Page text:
Staring at the end of a Nazi gun barrel, Hadassah Benjamin knows two things. She is about to die, and God has abandoned her. At that moment, Colonel Aric von Schmidt steps in. Having stumbled across her false identity, the SS Kommandant believes an error has occurred and takes her to his house at the Theresienstadt transit camp to serve as his secretary.
Hadassah now faces a new kind of hell. In order to survive and maintain her cover as Stella Mueller, she must sit by and watch while her own people are sent by the train load to Auschwitz. Amidst the rubble of war-torn Czechoslovakia, in a time when hatred and fear run as thick as blood, new and unexpected feelings start to blossom toward her employer. As Hadassah catches glimpses of the man behind the uniform, she discovers a side which completely contradicts his Nazi persona.
With the Allies gaining ground, the Nazis scramble to clean house. This includes hiding any proof of the atrocities committed in the camp while sending more Jews to die. Trapped by her survival instincts and the desire to save her people, Hadassah is forced to reevaluate her priorities and the faith her forefathers clung to but she has rejected.
Kate Breslin’s debut novel, For Such a Time, is a haunting and breathtaking story of finding hope, love, and redemption even in the darkest of places. Compelling characters and strong writing place the reader smack dab in the middle of the plot. The author manages to convey the horrifying and devastating cruelty endured by the Jewish people while not becoming explicit or gruesome, ensuring that both adult and teen readers can enjoy this novel.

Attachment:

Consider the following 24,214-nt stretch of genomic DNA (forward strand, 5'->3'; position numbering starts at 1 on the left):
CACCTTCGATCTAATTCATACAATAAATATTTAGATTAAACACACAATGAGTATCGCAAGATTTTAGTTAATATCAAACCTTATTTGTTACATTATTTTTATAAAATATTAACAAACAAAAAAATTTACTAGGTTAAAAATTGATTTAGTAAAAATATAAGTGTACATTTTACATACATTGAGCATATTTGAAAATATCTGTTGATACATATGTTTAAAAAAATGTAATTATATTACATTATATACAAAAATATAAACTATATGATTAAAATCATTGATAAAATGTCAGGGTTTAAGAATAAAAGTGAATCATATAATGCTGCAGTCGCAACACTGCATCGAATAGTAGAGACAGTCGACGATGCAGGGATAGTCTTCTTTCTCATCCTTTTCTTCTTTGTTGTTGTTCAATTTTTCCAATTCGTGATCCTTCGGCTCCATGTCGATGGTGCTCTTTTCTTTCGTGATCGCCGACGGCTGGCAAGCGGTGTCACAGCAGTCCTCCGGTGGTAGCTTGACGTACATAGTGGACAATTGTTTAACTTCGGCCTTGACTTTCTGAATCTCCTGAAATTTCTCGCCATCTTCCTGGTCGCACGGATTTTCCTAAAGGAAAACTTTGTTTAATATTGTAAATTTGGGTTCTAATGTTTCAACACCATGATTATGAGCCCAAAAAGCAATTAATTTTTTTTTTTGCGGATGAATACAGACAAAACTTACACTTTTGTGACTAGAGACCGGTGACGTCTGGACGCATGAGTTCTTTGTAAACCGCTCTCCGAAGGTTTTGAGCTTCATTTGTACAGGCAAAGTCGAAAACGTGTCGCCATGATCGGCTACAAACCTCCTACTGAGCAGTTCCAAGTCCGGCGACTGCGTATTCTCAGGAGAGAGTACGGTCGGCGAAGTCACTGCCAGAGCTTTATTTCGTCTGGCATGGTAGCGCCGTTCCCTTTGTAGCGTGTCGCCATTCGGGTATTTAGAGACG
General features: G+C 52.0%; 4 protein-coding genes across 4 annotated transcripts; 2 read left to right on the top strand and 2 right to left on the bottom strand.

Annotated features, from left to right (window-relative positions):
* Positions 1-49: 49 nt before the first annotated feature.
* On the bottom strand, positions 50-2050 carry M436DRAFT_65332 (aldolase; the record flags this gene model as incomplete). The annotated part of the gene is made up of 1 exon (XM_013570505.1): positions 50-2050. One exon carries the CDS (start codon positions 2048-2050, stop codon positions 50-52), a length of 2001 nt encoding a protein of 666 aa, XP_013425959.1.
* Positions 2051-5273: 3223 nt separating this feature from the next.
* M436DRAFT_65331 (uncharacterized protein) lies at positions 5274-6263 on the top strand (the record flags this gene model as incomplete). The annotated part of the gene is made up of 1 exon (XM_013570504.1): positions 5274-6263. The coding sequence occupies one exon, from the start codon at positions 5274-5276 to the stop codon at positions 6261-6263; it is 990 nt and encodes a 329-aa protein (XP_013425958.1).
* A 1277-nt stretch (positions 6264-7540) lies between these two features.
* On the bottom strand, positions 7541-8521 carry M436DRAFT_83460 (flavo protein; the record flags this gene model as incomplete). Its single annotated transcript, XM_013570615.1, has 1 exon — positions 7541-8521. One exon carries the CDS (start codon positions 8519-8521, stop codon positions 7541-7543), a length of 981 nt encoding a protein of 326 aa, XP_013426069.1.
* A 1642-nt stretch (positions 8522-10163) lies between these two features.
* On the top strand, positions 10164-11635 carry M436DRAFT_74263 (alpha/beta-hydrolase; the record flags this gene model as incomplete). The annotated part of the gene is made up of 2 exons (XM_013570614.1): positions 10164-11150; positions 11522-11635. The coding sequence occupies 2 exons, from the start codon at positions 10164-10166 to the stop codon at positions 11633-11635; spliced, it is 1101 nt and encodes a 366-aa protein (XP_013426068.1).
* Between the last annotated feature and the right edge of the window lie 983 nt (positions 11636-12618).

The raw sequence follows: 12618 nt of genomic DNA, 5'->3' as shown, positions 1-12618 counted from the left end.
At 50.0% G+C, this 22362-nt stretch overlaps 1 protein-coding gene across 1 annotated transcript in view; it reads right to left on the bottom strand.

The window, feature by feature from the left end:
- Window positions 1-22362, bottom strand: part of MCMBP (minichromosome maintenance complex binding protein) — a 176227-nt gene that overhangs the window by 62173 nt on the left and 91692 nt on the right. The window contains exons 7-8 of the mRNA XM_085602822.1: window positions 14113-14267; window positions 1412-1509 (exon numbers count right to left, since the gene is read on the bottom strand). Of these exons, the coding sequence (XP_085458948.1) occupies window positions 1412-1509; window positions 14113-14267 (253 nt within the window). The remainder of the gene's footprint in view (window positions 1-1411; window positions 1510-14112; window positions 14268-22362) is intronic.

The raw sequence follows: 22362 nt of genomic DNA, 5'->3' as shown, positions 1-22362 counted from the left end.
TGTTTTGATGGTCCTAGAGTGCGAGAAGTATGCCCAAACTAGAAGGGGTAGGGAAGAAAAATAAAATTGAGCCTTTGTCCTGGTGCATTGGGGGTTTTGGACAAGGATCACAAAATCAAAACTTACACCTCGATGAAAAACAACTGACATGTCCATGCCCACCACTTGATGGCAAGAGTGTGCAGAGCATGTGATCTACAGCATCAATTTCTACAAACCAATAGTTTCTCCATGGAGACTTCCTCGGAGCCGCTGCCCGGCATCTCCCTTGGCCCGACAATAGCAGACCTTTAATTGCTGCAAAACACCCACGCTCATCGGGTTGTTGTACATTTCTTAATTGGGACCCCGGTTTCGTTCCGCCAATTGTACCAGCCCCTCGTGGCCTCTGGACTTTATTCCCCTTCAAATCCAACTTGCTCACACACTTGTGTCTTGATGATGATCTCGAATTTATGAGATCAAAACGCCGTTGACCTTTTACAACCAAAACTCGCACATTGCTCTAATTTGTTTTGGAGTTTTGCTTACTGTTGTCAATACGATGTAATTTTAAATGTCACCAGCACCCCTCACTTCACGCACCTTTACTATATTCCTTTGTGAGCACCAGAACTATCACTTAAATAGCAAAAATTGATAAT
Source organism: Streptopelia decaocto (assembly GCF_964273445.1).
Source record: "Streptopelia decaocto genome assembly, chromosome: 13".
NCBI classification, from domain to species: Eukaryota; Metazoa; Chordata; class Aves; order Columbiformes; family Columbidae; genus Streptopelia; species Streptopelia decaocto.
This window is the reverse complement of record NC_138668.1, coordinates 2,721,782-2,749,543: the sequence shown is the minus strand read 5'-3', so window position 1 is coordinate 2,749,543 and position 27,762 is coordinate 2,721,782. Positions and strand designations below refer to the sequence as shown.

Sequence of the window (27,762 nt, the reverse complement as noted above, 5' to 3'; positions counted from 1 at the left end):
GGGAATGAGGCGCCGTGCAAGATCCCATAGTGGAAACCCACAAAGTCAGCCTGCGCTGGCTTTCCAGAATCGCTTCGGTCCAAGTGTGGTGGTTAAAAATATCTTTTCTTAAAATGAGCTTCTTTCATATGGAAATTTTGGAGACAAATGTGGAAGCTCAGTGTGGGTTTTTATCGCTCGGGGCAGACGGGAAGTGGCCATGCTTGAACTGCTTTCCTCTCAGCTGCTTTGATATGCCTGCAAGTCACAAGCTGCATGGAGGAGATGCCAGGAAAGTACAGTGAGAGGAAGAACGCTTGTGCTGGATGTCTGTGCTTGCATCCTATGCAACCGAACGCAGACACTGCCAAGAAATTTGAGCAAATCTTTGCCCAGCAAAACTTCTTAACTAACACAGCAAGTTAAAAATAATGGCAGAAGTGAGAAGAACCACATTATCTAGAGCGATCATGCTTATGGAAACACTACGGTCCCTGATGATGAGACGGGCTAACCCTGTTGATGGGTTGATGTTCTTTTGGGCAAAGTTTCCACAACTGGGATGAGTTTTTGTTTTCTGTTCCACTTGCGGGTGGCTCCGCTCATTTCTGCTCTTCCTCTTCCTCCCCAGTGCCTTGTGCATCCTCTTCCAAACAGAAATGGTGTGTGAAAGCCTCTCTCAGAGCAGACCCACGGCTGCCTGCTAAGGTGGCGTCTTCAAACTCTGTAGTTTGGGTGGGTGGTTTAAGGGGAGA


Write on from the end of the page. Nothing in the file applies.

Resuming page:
I especially liked how Breslin didn’t present For Such a Time as the actual story of Esther, rather as what it might have looked like had similar events occurred during WWII. This book is a story in its own right. Therefore, the deviations from the Biblical account didn’t bother me as they often have in the past when authors take too many liberties, changing well-known facts, and still try to pass them off as plausible scenarios of the historical event.
Aric and Hadassah are both loveable and intriguing characters that captivate the reader’s heart. Stuck between the proverbial rock and a hard place, Hadassah’s plight is gut-wrenching as she struggles with the knowledge that her silence means the annihilation of her people, yet speaking up guarantees her own death. I strongly recommend this novel to anyone who enjoys historical fiction, romance, or the story of Esther.
Review copy provided by publisher. Thanks!